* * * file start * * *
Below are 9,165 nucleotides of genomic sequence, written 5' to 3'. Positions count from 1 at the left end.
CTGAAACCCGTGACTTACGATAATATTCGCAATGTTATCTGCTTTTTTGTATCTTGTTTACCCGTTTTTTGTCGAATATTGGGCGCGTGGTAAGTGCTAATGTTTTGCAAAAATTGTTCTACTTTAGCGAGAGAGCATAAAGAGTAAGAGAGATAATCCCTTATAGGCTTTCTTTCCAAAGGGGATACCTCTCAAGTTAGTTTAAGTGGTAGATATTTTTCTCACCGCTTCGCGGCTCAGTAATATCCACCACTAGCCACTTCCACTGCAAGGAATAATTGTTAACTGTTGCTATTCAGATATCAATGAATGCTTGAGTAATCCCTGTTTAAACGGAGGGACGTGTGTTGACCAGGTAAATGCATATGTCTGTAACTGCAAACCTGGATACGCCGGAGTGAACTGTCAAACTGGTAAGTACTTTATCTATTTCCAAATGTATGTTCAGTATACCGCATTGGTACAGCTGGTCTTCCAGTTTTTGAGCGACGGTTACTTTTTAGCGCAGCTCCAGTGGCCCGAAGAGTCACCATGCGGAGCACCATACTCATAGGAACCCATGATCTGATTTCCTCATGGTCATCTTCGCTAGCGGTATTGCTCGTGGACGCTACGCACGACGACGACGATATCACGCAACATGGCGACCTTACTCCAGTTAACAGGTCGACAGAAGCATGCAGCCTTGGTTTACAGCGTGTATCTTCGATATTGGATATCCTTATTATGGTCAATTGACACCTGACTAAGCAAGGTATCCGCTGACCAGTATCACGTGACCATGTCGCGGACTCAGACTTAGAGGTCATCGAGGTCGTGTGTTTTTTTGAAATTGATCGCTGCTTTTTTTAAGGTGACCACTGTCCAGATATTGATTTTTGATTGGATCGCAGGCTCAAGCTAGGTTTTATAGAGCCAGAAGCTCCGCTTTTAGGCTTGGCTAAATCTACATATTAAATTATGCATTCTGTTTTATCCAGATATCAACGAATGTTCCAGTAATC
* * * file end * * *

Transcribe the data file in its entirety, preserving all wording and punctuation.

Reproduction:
Below are 9,165 nucleotides of genomic sequence, written 5' to 3'. Positions count from 1 at the left end.
CTGAAACCCGTGACTTACGATAATATTCGCAATGTTATCTGCTTTTTTGTATCTTGTTTACCCGTTTTTTGTCGAATATTGGGCGCGTGGTAAGTGCTAATGTTTTGCAAAAATTGTTCTACTTTAGCGAGAGAGCATAAAGAGTAAGAGAGATAATCCCTTATAGGCTTTCTTTCCAAAGGGGATACCTCTCAAGTTAGTTTAAGTGGTAGATATTTTTCTCACCGCTTCGCGGCTCAGTAATATCCACCACTAGCCACTTCCACTGCAAGGAATAATTGTTAACTGTTGCTATTCAGATATCAATGAATGCTTGAGTAATCCCTGTTTAAACGGAGGGACGTGTGTTGACCAGGTAAATGCATATGTCTGTAACTGCAAACCTGGATACGCCGGAGTGAACTGTCAAACTGGTAAGTACTTTATCTATTTCCAAATGTATGTTCAGTATACCGCATTGGTACAGCTGGTCTTCCAGTTTTTGAGCGACGGTTACTTTTTAGCGCAGCTCCAGTGGCCCGAAGAGTCACCATGCGGAGCACCATACTCATAGGAACCCATGATCTGATTTCCTCATGGTCATCTTCGCTAGCGGTATTGCTCGTGGACGCTACGCACGACGACGACGATATCACGCAACATGGCGACCTTACTCCAGTTAACAGGTCGACAGAAGCATGCAGCCTTGGTTTACAGCGTGTATCTTCGATATTGGATATCCTTATTATGGTCAATTGACACCTGACTAAGCAAGGTATCCGCTGACCAGTATCACGTGACCATGTCGCGGACTCAGACTTAGAGGTCATCGAGGTCGTGTGTTTTTTTGAAATTGATCGCTGCTTTTTTTAAGGTGACCACTGTCCAGATATTGATTTTTGATTGGATCGCAGGCTCAAGCTAGGTTTTATAGAGCCAGAAGCTCCGCTTTTAGGCTTGGCTAAATCTACATATTAAATTATGCATTCTGTTTTATCCAGATATCAACGAATGTTCCAGTAATC